Ivorians making impact in Tanzania

By Emmanuel MugaBBC News, Dar es Salaam
Kipre Tchetche and Kipre Bolou

Tanzania's first Ivorian imports are making a huge impact for Azam FC, the country's big spenders who have experimented with players recruited from Burundi, Kenya and Uganda.

The richest club in Tanzania seem to have finally found what they were looking for in twin brothers Kipre Tchetche and Kipre Bolou.

The pair helped Azam finish second in the league last season and the club also reached the third round of the Confederation Cup.

"They are players of star quality," Azam coach Stuart Hall told BBC Sport.

"Tchetche scored 20 goals for us last season, 17 in the league and three in the Confederation Cup. Bolou is an excellent defensive midfield player," added the England-born tactician.

Tcheche caught Azam's eye during the East and Central Africa (Cecafa) Challenge cup in December 2010, where Ivory Coast was participating as a guest team.

Striker Tchetche fell in love with the country and went back home and invited his twin brother Bolou to go back with him to Tanzania.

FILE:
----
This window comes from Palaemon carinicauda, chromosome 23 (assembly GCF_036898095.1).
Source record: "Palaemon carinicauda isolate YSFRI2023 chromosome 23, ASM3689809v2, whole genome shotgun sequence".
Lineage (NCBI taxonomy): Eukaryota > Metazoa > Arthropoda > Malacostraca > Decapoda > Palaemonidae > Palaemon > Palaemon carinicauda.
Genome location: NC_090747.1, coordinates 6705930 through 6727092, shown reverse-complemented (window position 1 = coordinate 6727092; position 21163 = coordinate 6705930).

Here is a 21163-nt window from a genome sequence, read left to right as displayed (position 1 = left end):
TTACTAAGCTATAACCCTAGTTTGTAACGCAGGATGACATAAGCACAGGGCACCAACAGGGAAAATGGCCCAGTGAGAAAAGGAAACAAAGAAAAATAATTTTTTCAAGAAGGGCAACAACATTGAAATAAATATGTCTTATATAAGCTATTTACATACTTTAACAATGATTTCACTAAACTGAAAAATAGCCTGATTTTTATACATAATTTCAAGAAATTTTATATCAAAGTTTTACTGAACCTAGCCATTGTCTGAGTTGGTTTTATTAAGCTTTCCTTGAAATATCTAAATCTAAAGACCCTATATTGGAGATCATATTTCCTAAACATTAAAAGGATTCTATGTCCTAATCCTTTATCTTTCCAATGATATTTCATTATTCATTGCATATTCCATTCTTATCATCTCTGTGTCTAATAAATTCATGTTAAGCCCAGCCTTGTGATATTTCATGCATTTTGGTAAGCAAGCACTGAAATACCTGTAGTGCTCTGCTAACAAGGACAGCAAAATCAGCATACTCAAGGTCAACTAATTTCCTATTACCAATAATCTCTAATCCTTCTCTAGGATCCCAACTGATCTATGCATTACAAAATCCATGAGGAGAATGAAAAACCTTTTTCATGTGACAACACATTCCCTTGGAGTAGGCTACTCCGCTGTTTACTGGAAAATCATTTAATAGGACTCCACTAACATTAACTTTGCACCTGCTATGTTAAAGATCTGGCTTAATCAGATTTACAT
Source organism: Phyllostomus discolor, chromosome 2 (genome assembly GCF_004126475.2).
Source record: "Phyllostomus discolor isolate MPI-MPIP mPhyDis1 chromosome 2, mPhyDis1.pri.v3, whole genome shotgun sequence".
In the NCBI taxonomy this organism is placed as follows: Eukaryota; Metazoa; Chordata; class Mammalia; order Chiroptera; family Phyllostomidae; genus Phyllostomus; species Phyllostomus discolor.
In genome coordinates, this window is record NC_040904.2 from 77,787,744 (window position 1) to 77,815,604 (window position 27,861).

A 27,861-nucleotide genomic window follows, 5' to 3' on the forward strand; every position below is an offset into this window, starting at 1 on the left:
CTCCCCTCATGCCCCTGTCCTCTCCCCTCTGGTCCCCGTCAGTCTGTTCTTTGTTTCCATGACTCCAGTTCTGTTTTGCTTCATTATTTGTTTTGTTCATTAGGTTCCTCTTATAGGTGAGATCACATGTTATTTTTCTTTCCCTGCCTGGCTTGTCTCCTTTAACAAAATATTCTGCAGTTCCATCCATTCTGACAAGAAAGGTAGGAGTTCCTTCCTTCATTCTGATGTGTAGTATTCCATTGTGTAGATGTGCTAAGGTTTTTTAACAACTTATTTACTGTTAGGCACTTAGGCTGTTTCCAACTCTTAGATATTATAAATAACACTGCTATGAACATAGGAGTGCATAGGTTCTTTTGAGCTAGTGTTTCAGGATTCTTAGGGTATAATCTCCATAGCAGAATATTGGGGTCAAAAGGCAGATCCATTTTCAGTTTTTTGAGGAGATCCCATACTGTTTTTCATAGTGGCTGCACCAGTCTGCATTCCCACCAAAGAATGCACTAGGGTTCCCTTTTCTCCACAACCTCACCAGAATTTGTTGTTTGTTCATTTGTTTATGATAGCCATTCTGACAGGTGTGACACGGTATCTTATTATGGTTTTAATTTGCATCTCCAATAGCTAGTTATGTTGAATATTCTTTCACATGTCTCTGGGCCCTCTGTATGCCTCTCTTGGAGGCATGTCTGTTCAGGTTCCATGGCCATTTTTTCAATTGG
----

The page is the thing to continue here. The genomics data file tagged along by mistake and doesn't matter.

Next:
"The league here is tougher and very physical, it is more competitive and it gives as a different challenge," the 26-year-old Tchetche told BBC Sport.

"Azam treats us very well and we have good contracts - I can't discuss my salary but we are contented here.

"I went home and told my brother that Azam is a strong club in Tanzania and that they are determined to do better and better - and he came with me."

The pair played for Sewe Sport (Bolou) and JAC (Tchetche) and also represented Ivory Coast in the CHAN tournament for home-based players before heading to Tanzania, which they consider a transit route to higher level.

"Our dream is to play at higher level, we don't know when it will happen but we are not in hurry because we are happy here," said Bolou.

Although Azam have not revealed how much they paid for the brothers, Hall insists the club struck a good deal.

"We did not have any difficult getting them here, and they did not cost us a lot, because there was a civil strife in Ivory Coast and the clubs did not have money, they needed money," he said.

"We have got value for money, they have added significant value to our team."

The pair have quickly adapted and are making efforts to learn Tanzania's national language Swahili as they slowly settle into Tanzanian life.

The club, which is owned by billionaire industrialist Salim Bakhresa, continues to invest heavily by constructing a stadium and establishing a football TV channel as it aspires for greatness.

Given the ambition to grow as a giant team, Tchetche and Bolou may be the first Ivorians to come to Tanzania but they may not be last.